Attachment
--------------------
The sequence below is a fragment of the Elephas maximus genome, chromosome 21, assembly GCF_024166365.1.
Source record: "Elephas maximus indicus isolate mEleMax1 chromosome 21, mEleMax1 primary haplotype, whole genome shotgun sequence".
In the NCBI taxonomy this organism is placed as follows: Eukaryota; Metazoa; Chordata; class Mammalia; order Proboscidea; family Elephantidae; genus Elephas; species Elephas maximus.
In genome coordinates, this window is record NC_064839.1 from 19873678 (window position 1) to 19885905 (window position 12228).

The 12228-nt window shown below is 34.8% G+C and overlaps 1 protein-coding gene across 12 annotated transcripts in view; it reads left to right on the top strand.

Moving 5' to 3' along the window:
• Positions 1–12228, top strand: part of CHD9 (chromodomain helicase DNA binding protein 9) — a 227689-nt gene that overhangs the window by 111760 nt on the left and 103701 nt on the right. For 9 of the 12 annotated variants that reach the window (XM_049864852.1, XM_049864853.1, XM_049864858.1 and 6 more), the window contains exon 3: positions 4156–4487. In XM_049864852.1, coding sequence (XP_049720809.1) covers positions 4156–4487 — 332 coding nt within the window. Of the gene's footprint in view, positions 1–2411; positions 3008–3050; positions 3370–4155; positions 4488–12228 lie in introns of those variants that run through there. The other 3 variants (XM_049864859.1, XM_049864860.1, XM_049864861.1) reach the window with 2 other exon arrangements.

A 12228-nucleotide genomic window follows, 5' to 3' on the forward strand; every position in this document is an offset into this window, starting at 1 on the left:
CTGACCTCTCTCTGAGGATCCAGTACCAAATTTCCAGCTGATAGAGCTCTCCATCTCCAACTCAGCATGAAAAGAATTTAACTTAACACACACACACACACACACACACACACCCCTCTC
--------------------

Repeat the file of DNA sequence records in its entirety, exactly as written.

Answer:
The sequence below is a fragment of the Elephas maximus genome, chromosome 21, assembly GCF_024166365.1.
Source record: "Elephas maximus indicus isolate mEleMax1 chromosome 21, mEleMax1 primary haplotype, whole genome shotgun sequence".
In the NCBI taxonomy this organism is placed as follows: Eukaryota; Metazoa; Chordata; class Mammalia; order Proboscidea; family Elephantidae; genus Elephas; species Elephas maximus.
In genome coordinates, this window is record NC_064839.1 from 19873678 (window position 1) to 19885905 (window position 12228).

The 12228-nt window shown below is 34.8% G+C and overlaps 1 protein-coding gene across 12 annotated transcripts in view; it reads left to right on the top strand.

Moving 5' to 3' along the window:
• Positions 1–12228, top strand: part of CHD9 (chromodomain helicase DNA binding protein 9) — a 227689-nt gene that overhangs the window by 111760 nt on the left and 103701 nt on the right. For 9 of the 12 annotated variants that reach the window (XM_049864852.1, XM_049864853.1, XM_049864858.1 and 6 more), the window contains exon 3: positions 4156–4487. In XM_049864852.1, coding sequence (XP_049720809.1) covers positions 4156–4487 — 332 coding nt within the window. Of the gene's footprint in view, positions 1–2411; positions 3008–3050; positions 3370–4155; positions 4488–12228 lie in introns of those variants that run through there. The other 3 variants (XM_049864859.1, XM_049864860.1, XM_049864861.1) reach the window with 2 other exon arrangements.

A 12228-nucleotide genomic window follows, 5' to 3' on the forward strand; every position in this document is an offset into this window, starting at 1 on the left:
CTGACCTCTCTCTGAGGATCCAGTACCAAATTTCCAGCTGATAGAGCTCTCCATCTCCAACTCAGCATGAAAAGAATTTAACTTAACACACACACACACACACACACACACACCCCTCTC